Yasser Al-Zayyat / AFP / Getty

Listen to this recording. Before you go any further, just listen to it.

Late Monday night, this tweet was posted by a 20-year-old Instagram “influencer” named Cloe Feldman. It appears to be a screengrab of a poll that also appears on Feldman’s Instagram account (although the Instagram version was posted after the Twitter one, but the poll design is clearly Instagram-original, don’t ask me). On Feldman’s Instagram, yanny was in the lead as of press time with 51 percent of the vote. (If you can’t hear it, it sounds like yeah knee.) Another Instagram account, @KFCRadio, also added the poll to their Instagram story. As of press time, laurel was winning that one with 53 percent.

Having read this far, you may be outraged, and/or concerned about hearing loss. Because neither @CloeCouture nor @KFCRadio has responded to my request for comment yet (and neither has @Yanni), I can’t say anything about how or why the clip was made. But I do have a degree in linguistics, so I can hazard a guess about why this two-syllable recording is driving everyone bonkers.

When you speak, you’re producing sound waves that are shaped by the length and shape of your vocal tract, which includes your vocal folds (vocal cords is a misnomer), throat, mouth, and nose. Linguists can study these sound waves and separate them out into their component frequencies, and display them in something called a spectrogram. Here’s the spectrogram for the yanny/laurel recording:

Higher frequencies (up to 5,000 hertz, or waves per second) appear toward the top, and lower ones (down to zero) toward the bottom. The dark bands are called formants; they’re the resonant frequencies of the vocal tract, and they depend on the length and shape of your vocal tract—i.e., all the space between your vocal folds, where the sound waves begin, and your mouth and nose, where they’re released.

The length of your vocal tract depends mostly on physiology: Women’s vocal folds tend to be higher up, so their tracts are shorter. The shape is largely based on where you put your tongue, like when you place the tip of your tongue between your teeth to make a th sound. By moving your tongue around in your mouth and opening and closing your lips, you change the sounds you’re making, and the formants you see in the spectrogram.

Chelsea Sanker, a phonetician at Brown University, looked at the spectrogram above to help me figure out what was going on. (For the record, when Sanker listened to the recording, she “[could] not hear it as having ls at all.” Point to yanny.)

First of all, the clip is, according to Sanker “not prototypical” of either laurel or yanny. It’s somewhere in the middle. Sanker said the l/y discrepancy might come from the fact that the sound there isn’t velarized—the speaker’s tongue isn’t touching the back of their soft palate (the velum), as many American English speakers do when they say an l. The middle consonant is definitely not an n, Sanker said, but you might hear one because the vowel in front of it sounds particularly nasal. People who hear laurel are hearing a syllabic l in the second syllable, which has some similarities to the vowel sound at the end of yanny. Both are sonorants—you could go on singing them until you run out of air, as opposed to an obstruent like p or t.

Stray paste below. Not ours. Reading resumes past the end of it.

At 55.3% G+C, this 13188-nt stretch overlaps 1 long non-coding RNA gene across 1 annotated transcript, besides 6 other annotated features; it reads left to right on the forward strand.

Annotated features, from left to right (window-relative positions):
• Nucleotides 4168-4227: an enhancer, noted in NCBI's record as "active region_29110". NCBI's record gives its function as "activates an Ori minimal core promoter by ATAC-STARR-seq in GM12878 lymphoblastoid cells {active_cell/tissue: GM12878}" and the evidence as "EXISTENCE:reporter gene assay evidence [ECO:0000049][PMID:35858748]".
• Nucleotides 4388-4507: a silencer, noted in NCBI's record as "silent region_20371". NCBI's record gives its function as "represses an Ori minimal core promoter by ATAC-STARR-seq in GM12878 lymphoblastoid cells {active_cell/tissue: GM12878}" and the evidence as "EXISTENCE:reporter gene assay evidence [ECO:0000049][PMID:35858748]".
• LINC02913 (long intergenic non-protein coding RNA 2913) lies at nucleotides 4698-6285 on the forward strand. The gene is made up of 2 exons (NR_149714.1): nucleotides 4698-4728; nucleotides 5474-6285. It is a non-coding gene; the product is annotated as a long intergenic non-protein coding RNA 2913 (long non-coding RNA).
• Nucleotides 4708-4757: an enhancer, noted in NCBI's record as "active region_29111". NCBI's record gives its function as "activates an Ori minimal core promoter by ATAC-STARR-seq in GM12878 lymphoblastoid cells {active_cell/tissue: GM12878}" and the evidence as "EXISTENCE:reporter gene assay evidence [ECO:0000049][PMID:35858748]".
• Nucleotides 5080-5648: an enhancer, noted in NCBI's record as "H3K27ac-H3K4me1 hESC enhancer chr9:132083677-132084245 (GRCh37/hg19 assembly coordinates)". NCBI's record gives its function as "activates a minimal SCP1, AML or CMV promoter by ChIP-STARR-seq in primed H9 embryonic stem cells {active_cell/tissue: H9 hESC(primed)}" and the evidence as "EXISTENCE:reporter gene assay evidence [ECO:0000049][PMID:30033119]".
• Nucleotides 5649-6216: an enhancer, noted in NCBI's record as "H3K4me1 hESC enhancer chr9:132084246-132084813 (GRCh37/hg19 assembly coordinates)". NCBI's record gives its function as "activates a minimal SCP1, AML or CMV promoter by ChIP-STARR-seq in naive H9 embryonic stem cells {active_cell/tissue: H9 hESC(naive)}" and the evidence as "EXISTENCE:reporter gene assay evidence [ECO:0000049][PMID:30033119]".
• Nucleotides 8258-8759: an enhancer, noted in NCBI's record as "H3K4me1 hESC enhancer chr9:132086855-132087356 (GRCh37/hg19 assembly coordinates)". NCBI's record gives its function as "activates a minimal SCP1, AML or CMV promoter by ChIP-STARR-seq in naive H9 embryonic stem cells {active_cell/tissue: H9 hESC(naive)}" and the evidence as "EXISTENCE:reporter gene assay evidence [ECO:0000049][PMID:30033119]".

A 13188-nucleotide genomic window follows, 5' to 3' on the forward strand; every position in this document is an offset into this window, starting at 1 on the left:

One of the more interesting things to come out of the yanny/laurel debate was the discovery that, by changing the pitch of the recording, you could adjust what you heard. In general, people heard yanny more consistently when the pitch was lower and laurel when the pitch was higher.

This makes perfect sense. When it’s not being shifted around via computer program, the pitch of your voice depends on how thick and how tense your vocal folds are. It’s entirely independent of the formants, which are based on how long your vocal tract is and where you’re constricting it. In real life, when you raise or lower your voice, the formants remain unaffected. When vocal recordings are pitch-shifted, though, the formants are actually shifted, too. But even in shifted recordings, we’re still biased to think that the formants of low voices sound high, and the formants of high voices sound low.*

When the speaker’s voice is artificially lowered, we’re inclined to hear the formants as if they’ve been raised; if the speaker’s voice is raised, we think the formants sound lower. The sounds in yanny generally have higher formants and fewer dips than the sounds in laurel—to see for yourself, here are spectrograms of my colleague Robinson Meyer saying each word:

Yanny
Laurel

Plenty of things could be influencing your interpretation of yanny/laurel, including your dialect and whether you listened to the recording over a speaker or headphones. People have a tendency to try to match the sounds they hear onto real words that they’ve heard before, like laurel. But reading yanny first, since it appears on the left side of the poll, could have primed listeners to hear it over laurel.

A common misperception of linguistics is that it’s prescriptive, telling people how to speak and write. But the linguistic perspective on this whole debacle is that everyone is right. (If, like me, you’ve now listened dozens of times, you’ll know that both sides have a very good point.) We’re all just trying to classify the sound waves we’re hearing into categories we’re familiar with—no differently than we do in everyday speech.


* This article previously misstated how pitch-shifting affects the formants in audio recordings. We regret the error.

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